"They would feed me whatever was playing at the time. If Dave was playing acoustic guitar, they would make sure that all of his electric guitar mics were muted, so the only thing being fed was the acoustic. I had a couple of faders that were simply for Dave's guitars and I could balance them accordingly. If I wanted to change the balance between mics, I could just reach over and do that, then return to my normal balancing act. The same regime was followed for the keyboards. Rick Hart was also flying the quad, so when different effects needed to fly around the room, he was operating the joysticks. Greg, meanwhile, was running the echo spins."
Added to the outboard racks used for the "In The Flesh" tour were several items removed from Britannia Row Studios at Guthrie's specific request. "I just added all the stuff I liked to use in the studio," he says. "We had Urei 1176 and dbx limiters, Eventide Harmonisers, Publison DDLs, and for outboard EQ, I used K&H parametric equalizers. In fact, we pretty much emptied Brit Row and stuck everything in touring racks." This also followed through for the microphone inventory. For drums, Guthrie's choice included an AKG D12 on the kicks, and 202s and 421s on toms, while vocal mics were both Shure M57s and 58s. One of the first quality radio mics, a Nady, was also used by Waters as he wandered the stage for a large proportion of the set.
Hardly surprising for someone of his background, Guthrie borrowed much from his portfolio of studio techniques for the live shows and began to work on the front-of-house mix only when he and the band were satisfied with the sound on stage. "It's my standard practice in the studio to get the sound right in the playing area first and then see what I can do to improve on it on the desk, and I was pleased to discover that it also worked well live." He even voiced the PA in the same way that he voiced studio monitors, and for this purpose, he carried with him to each venue a Revox and a quarter-inch tape of "Comfortably Numb" to play through the rig at high levels, while he listened around the arena and ran back to the mixing area to make adjustments on the graphics.
The subtractive EQ techniques for which he had gained a reputation in his studio career were also adopted for the shows. He says: "When you're dealing with PA systems which tend to squawk at you and be a little nasty, it's always a good move to start by cranking up the volume and subtracting what you don't want to hear in terms of frequencies. It always sounds more natural and I can get a much bigger sound that way. You start flat and listen to what is going on, working out if there is a problem with what you have and how you are going to rectify it. One should never EQ for the sake of it, although many people do."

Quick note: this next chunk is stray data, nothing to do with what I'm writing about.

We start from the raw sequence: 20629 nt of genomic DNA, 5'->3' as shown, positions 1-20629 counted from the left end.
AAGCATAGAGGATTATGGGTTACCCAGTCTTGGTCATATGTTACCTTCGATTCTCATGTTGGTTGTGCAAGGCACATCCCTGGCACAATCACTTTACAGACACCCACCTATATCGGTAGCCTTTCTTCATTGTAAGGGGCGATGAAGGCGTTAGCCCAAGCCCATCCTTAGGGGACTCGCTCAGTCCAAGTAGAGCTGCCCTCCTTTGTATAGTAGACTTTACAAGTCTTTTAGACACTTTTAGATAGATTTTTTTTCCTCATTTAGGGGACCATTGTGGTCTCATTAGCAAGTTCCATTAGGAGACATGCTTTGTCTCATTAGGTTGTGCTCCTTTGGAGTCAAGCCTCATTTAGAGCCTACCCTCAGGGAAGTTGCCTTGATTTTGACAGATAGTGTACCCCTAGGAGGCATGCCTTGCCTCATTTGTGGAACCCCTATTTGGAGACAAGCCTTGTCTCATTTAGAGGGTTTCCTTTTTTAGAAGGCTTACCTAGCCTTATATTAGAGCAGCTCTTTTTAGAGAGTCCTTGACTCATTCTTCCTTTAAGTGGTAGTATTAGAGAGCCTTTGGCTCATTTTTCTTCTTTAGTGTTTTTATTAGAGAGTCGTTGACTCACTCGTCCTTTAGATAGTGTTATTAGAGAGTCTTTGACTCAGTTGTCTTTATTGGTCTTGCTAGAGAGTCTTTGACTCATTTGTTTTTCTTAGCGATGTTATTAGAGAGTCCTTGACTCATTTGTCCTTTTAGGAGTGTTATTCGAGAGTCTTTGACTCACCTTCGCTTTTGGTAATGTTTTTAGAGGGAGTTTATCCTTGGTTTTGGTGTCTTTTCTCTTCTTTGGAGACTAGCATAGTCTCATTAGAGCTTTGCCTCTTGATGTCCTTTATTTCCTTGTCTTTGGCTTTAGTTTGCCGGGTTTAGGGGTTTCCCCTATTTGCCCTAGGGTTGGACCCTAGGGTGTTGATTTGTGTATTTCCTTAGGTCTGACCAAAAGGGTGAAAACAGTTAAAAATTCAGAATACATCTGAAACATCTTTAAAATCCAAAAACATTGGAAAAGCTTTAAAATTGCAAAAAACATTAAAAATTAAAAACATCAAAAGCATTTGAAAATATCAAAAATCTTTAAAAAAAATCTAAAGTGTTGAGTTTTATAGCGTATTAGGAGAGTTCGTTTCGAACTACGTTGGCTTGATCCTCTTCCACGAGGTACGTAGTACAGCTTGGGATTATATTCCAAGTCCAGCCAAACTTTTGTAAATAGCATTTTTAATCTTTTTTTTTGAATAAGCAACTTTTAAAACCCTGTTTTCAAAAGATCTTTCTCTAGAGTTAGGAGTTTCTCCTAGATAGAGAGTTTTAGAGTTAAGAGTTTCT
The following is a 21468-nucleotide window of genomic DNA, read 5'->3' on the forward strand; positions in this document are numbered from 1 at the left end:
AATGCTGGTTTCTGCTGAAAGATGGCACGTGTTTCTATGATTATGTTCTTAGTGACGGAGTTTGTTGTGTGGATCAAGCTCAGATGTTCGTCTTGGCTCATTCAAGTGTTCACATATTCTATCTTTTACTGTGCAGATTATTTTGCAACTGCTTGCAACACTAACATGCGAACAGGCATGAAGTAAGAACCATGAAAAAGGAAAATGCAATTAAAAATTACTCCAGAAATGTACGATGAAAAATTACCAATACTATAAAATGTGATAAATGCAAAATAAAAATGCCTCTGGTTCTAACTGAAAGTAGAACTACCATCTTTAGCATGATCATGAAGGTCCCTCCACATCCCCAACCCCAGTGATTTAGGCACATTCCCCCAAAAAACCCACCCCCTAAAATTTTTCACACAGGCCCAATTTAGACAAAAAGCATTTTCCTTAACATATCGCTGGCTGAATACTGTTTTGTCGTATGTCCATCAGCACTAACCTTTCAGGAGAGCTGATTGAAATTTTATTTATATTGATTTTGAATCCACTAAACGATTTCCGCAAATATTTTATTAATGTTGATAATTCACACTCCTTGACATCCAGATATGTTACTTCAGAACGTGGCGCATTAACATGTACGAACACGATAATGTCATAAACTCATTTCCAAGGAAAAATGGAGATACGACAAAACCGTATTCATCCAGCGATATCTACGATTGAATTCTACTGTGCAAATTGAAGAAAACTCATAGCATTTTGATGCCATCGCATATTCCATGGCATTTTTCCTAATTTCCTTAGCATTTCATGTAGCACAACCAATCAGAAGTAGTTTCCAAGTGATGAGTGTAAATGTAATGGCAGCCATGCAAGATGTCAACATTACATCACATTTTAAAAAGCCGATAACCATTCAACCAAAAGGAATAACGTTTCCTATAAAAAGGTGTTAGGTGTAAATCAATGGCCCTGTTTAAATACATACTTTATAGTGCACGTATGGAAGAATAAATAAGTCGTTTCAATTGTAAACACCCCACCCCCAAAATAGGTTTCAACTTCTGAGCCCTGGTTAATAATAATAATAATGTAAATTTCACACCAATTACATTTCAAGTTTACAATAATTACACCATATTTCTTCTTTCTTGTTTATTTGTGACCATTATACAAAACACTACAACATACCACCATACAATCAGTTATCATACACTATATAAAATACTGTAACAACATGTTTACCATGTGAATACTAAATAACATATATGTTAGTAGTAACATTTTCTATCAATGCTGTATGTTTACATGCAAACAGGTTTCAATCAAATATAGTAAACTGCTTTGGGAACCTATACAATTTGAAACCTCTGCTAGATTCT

Guthrie's studio experience was further called upon to achieve maximum separation between the backline amplification in a bid to improve control. He and backline head Phil Taylor placed large foam baffles either side of the guitar and bass amplifiers and keyboard Leslies, almost as if they were establishing a studio environment on stage. Says Guthrie: "We found that underneath the stage was a huge area of low frequency rumbling, which was reducing the definition of the low end, so we hung more of these foam traps down there at varying intervals and it made an enormous difference. The other thing we did was to turn everyone down on stage so the band were playing at an unusually low level. I thought they would tell me to piss off, quite frankly, but Roger was actually very supportive, because he wanted to achieve the highest resolution sound possible. It was a bit of a problem with Dave though because, like most guitarists, he needed to play at a certain volume to get the sustain and feedback, so his level would tend to creep up during the show."
Even more control was provided by the ingenious, dual purpose
"hammer" flags which hung above the auditorium at Earls Court, a
venue famous for its aircraft hangar-like acoustics. A similar
idea had been introduced at the Festhalle in Frankfurt during the
"In The Flesh" tour, where, under Nigel Taylor's direction, the
installation of drapes was extremely effective, absorbing the
spurious energy which reflected off the venue's walls and domed
ceiling. This time, however, these drapes had been transformed
into highly memorable visual props. As Robbie Williams confirms,
acoustic consultant Stephen Court, whose Court Acoustics business
was then based in the Britannia Row complex, played a part in
designing the echo absorption traps for the London shows. Court
says: "Earls Court was a massive lavatory, acoustically-speaking.
I had worked with Ken Shearer who had installed the mushrooms in
the Royal Albert Hall and I'd seen how effective they had been.
So between myself and the Floyd crew we had the idea to put up some
flags, which in real terms acted as blankets to get rid of all the
echo, and the band's artwork team created these wonderful banners."